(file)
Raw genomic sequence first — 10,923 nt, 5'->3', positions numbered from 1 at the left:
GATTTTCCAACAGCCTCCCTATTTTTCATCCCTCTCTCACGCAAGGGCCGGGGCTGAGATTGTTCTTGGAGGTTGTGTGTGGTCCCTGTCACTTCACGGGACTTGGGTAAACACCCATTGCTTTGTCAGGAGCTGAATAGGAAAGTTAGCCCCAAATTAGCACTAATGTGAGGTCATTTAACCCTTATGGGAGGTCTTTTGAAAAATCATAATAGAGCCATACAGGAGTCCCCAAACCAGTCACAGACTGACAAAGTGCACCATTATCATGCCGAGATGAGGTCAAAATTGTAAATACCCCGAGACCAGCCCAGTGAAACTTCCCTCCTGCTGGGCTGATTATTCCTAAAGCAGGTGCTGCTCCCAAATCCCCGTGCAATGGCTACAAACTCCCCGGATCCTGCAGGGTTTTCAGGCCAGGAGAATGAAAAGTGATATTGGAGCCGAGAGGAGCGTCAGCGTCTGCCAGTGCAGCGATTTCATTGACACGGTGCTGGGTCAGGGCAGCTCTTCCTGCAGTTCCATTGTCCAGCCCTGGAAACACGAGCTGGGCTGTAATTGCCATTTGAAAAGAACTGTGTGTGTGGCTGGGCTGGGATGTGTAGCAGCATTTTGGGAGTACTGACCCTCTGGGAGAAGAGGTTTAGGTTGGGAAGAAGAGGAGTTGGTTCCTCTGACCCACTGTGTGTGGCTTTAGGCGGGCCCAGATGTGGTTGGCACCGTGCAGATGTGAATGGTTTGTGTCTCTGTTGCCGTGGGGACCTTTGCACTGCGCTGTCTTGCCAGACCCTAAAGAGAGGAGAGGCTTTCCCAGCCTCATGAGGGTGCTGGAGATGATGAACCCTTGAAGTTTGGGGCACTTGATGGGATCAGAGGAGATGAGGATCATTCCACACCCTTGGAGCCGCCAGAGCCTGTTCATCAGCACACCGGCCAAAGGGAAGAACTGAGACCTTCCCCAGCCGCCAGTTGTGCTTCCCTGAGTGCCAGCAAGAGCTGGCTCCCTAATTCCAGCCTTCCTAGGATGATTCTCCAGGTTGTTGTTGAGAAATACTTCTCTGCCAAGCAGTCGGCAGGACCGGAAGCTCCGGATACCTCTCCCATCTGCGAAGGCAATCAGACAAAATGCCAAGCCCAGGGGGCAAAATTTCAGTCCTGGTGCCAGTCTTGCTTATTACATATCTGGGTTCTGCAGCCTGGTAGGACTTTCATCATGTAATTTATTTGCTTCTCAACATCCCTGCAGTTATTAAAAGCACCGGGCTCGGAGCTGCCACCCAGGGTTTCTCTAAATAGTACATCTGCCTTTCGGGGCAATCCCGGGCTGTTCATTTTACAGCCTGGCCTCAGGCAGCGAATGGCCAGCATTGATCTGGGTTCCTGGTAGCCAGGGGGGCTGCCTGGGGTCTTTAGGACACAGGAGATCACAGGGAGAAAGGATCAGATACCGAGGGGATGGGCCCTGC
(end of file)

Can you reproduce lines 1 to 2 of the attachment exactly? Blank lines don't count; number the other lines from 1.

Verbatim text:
Raw genomic sequence first — 10,923 nt, 5'->3', positions numbered from 1 at the left:
GATTTTCCAACAGCCTCCCTATTTTTCATCCCTCTCTCACGCAAGGGCCGGGGCTGAGATTGTTCTTGGAGGTTGTGTGTGGTCCCTGTCACTTCACGGGACTTGGGTAAACACCCATTGCTTTGTCAGGAGCTGAATAGGAAAGTTAGCCCCAAATTAGCACTAATGTGAGGTCATTTAACCCTTATGGGAGGTCTTTTGAAAAATCATAATAGAGCCATACAGGAGTCCCCAAACCAGTCACAGACTGACAAAGTGCACCATTATCATGCCGAGATGAGGTCAAAATTGTAAATACCCCGAGACCAGCCCAGTGAAACTTCCCTCCTGCTGGGCTGATTATTCCTAAAGCAGGTGCTGCTCCCAAATCCCCGTGCAATGGCTACAAACTCCCCGGATCCTGCAGGGTTTTCAGGCCAGGAGAATGAAAAGTGATATTGGAGCCGAGAGGAGCGTCAGCGTCTGCCAGTGCAGCGATTTCATTGACACGGTGCTGGGTCAGGGCAGCTCTTCCTGCAGTTCCATTGTCCAGCCCTGGAAACACGAGCTGGGCTGTAATTGCCATTTGAAAAGAACTGTGTGTGTGGCTGGGCTGGGATGTGTAGCAGCATTTTGGGAGTACTGACCCTCTGGGAGAAGAGGTTTAGGTTGGGAAGAAGAGGAGTTGGTTCCTCTGACCCACTGTGTGTGGCTTTAGGCGGGCCCAGATGTGGTTGGCACCGTGCAGATGTGAATGGTTTGTGTCTCTGTTGCCGTGGGGACCTTTGCACTGCGCTGTCTTGCCAGACCCTAAAGAGAGGAGAGGCTTTCCCAGCCTCATGAGGGTGCTGGAGATGATGAACCCTTGAAGTTTGGGGCACTTGATGGGATCAGAGGAGATGAGGATCATTCCACACCCTTGGAGCCGCCAGAGCCTGTTCATCAGCACACCGGCCAAAGGGAAGAACTGAGACCTTCCCCAGCCGCCAGTTGTGCTTCCCTGAGTGCCAGCAAGAGCTGGCTCCCTAATTCCAGCCTTCCTAGGATGATTCTCCAGGTTGTTGTTGAGAAATACTTCTCTGCCAAGCAGTCGGCAGGACCGGAAGCTCCGGATACCTCTCCCATCTGCGAAGGCAATCAGACAAAATGCCAAGCCCAGGGGGCAAAATTTCAGTCCTGGTGCCAGTCTTGCTTATTACATATCTGGGTTCTGCAGCCTGGTAGGACTTTCATCATGTAATTTATTTGCTTCTCAACATCCCTGCAGTTATTAAAAGCACCGGGCTCGGAGCTGCCACCCAGGGTTTCTCTAAATAGTACATCTGCCTTTCGGGGCAATCCCGGGCTGTTCATTTTACAGCCTGGCCTCAGGCAGCGAATGGCCAGCATTGATCTGGGTTCCTGGTAGCCAGGGGGGCTGCCTGGGGTCTTTAGGACACAGGAGATCACAGGGAGAAAGGATCAGATACCGAGGGGATGGGCCCTGC